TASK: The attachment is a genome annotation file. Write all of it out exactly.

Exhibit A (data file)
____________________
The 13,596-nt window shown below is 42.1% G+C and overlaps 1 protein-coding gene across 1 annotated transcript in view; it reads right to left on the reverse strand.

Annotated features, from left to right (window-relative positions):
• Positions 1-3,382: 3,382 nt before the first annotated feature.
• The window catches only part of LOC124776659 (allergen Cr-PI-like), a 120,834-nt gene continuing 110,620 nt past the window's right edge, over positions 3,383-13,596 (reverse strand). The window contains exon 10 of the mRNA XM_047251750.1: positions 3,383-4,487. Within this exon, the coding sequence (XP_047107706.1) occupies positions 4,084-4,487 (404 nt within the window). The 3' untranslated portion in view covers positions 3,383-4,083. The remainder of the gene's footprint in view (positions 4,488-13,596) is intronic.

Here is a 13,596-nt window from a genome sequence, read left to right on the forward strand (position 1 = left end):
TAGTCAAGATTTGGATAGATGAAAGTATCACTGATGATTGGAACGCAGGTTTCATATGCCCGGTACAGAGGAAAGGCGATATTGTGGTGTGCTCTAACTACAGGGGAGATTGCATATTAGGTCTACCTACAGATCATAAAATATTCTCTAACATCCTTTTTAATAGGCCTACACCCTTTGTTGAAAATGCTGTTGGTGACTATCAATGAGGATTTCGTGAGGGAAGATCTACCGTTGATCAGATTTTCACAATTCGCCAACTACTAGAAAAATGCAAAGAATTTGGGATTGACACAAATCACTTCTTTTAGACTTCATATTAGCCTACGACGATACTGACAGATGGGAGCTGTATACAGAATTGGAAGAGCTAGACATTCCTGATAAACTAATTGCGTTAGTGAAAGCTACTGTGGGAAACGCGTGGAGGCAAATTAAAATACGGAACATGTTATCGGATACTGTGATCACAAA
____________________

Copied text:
The 13,596-nt window shown below is 42.1% G+C and overlaps 1 protein-coding gene across 1 annotated transcript in view; it reads right to left on the reverse strand.

Annotated features, from left to right (window-relative positions):
• Positions 1-3,382: 3,382 nt before the first annotated feature.
• The window catches only part of LOC124776659 (allergen Cr-PI-like), a 120,834-nt gene continuing 110,620 nt past the window's right edge, over positions 3,383-13,596 (reverse strand). The window contains exon 10 of the mRNA XM_047251750.1: positions 3,383-4,487. Within this exon, the coding sequence (XP_047107706.1) occupies positions 4,084-4,487 (404 nt within the window). The 3' untranslated portion in view covers positions 3,383-4,083. The remainder of the gene's footprint in view (positions 4,488-13,596) is intronic.

Here is a 13,596-nt window from a genome sequence, read left to right on the forward strand (position 1 = left end):
TAGTCAAGATTTGGATAGATGAAAGTATCACTGATGATTGGAACGCAGGTTTCATATGCCCGGTACAGAGGAAAGGCGATATTGTGGTGTGCTCTAACTACAGGGGAGATTGCATATTAGGTCTACCTACAGATCATAAAATATTCTCTAACATCCTTTTTAATAGGCCTACACCCTTTGTTGAAAATGCTGTTGGTGACTATCAATGAGGATTTCGTGAGGGAAGATCTACCGTTGATCAGATTTTCACAATTCGCCAACTACTAGAAAAATGCAAAGAATTTGGGATTGACACAAATCACTTCTTTTAGACTTCATATTAGCCTACGACGATACTGACAGATGGGAGCTGTATACAGAATTGGAAGAGCTAGACATTCCTGATAAACTAATTGCGTTAGTGAAAGCTACTGTGGGAAACGCGTGGAGGCAAATTAAAATACGGAACATGTTATCGGATACTGTGATCACAAA